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Re: [dvd-discuss] Matt Pavlovich WINS in Cal. Supreme Court

At 09:14 PM 11/25/2002 -0800, Bryan Taylor wrote:

>--- "James S. Tyre" <jstyre@jstyre.com> wrote:
> >
> > Do keep in mind, though, that those issues were not litigated here, and 
> the
> > court was bound to accept as true certain allegations made in the
> > Complaint.  That won't be the case when they get to the Bunner 
> hearing.  It
> > is an open question whether there would be a predisposition to say the 
> same
> > things when the issues are litigated in the Cal. Supreme Court.
>That is a very important point about find jurisdiction based on the facts DVD
>CCA alleges it can prove. I searched the case for some statement by them to
>this effect, but was quite surprised to not see it. Did I miss it, or would
>they normally just leave it unstated?

The lack of such a statement isn't completely surprising, though the 
inclusion would have been nice.  Sometimes, courts don't bother with 
well-established principles that are not relevant to the immediate decision.

>I forget, did they hear the Bunner oral arguments yet? I was surprised 
>that the
>Court here didn't take care to indicate that they have not decided that case
>yet. You would think they would be very careful to state the context of their

Bunner has not been argued and no date for argument has been set.  In their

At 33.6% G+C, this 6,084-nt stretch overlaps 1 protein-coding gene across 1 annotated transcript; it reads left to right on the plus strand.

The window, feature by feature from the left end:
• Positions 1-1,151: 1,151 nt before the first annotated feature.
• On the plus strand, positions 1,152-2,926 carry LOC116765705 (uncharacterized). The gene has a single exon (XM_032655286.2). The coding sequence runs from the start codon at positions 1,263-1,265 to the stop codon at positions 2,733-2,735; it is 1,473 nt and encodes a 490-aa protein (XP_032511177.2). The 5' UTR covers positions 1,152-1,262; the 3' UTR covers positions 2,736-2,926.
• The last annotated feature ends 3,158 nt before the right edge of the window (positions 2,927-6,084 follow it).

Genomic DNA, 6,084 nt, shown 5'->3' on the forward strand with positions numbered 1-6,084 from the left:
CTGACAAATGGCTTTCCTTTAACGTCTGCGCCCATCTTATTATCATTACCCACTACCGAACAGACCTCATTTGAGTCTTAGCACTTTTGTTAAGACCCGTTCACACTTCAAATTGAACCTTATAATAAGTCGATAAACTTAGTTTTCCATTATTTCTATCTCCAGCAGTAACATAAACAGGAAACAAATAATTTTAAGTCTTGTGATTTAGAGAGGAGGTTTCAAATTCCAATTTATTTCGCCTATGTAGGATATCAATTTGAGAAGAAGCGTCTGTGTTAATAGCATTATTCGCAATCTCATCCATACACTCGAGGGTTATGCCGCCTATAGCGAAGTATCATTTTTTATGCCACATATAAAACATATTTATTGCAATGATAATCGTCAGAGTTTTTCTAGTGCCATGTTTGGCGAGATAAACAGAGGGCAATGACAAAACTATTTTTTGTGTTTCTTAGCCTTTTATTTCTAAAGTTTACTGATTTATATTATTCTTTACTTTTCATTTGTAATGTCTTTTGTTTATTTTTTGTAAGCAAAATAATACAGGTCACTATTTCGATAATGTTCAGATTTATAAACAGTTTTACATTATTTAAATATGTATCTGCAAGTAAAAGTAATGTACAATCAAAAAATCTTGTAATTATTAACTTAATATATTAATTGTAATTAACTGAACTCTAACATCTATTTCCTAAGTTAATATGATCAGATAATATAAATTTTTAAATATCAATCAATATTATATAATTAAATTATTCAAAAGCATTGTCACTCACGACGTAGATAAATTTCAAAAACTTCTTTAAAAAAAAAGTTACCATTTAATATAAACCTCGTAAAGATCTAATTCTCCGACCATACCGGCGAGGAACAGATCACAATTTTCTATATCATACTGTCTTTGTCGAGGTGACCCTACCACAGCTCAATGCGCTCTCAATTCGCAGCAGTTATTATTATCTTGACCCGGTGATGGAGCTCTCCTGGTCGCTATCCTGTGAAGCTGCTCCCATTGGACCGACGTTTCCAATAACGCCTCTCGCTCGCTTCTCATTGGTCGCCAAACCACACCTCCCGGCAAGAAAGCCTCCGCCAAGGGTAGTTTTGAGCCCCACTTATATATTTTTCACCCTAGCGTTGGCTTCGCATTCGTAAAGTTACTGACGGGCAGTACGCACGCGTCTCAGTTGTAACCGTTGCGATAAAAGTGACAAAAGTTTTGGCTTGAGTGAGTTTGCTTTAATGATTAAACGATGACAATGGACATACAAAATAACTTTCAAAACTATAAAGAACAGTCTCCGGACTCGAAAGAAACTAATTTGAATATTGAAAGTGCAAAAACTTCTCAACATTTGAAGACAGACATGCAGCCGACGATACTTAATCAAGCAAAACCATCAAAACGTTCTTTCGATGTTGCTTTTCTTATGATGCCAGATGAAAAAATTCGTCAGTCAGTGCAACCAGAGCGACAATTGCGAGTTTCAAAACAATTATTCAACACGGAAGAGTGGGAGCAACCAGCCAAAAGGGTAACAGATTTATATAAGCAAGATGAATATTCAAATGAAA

eyes, Bunner is a completely different case, because the issues concerning 
personal jurisdiction have nothing to do with the issues concerning the merits.

>Final question: is there any Constitutional question here that DVD CCA might
>want to take up to the US Supreme Court? The Court today based a chunk of it's
>reasoning on CA caselaw and other parts of it on Federal caselaw. They didn't
>separate state law reasoning from Federal Constitutional reasoning, but rather
>kind of blurred it all together.

Not likely.  The exercise (or non-exercise) of personal jurisdiction is 
primarily a state law question.  The federal question arises if, and only 
if, the exercise of jurisdiction arguably offends federal constitutional 
notions of due process and fair play.

Here, the court decided under a combination of state and federal law that 
the exercise of personal jurisdiction was not proper.  Thus, even if the 
USSC might say differently in the federal context, it has no power to say 
differently in the state context.  There are many areas where the U.S. 
Constitution only sets a line, and states are free to do what they want as 
long as they don't cross the line.  For example, a state can be more 
protective of speech than is required under the First Amendment, but cannot 
be less protective.  Here, a state can be more constrained in the exercise 
of personal jurisdiction, but cannot be less.

Obviously, I have no idea whether DVDCCA will seek USSC review, but I see 
no basis on which USSC could, let alone would, grant review.

James S. Tyre                               mailto:jstyre@jstyre.com
Law Offices of James S. Tyre          310-839-4114/310-839-4602(fax)
10736 Jefferson Blvd., #512               Culver City, CA 90230-4969
Co-founder, The Censorware Project             http://censorware.net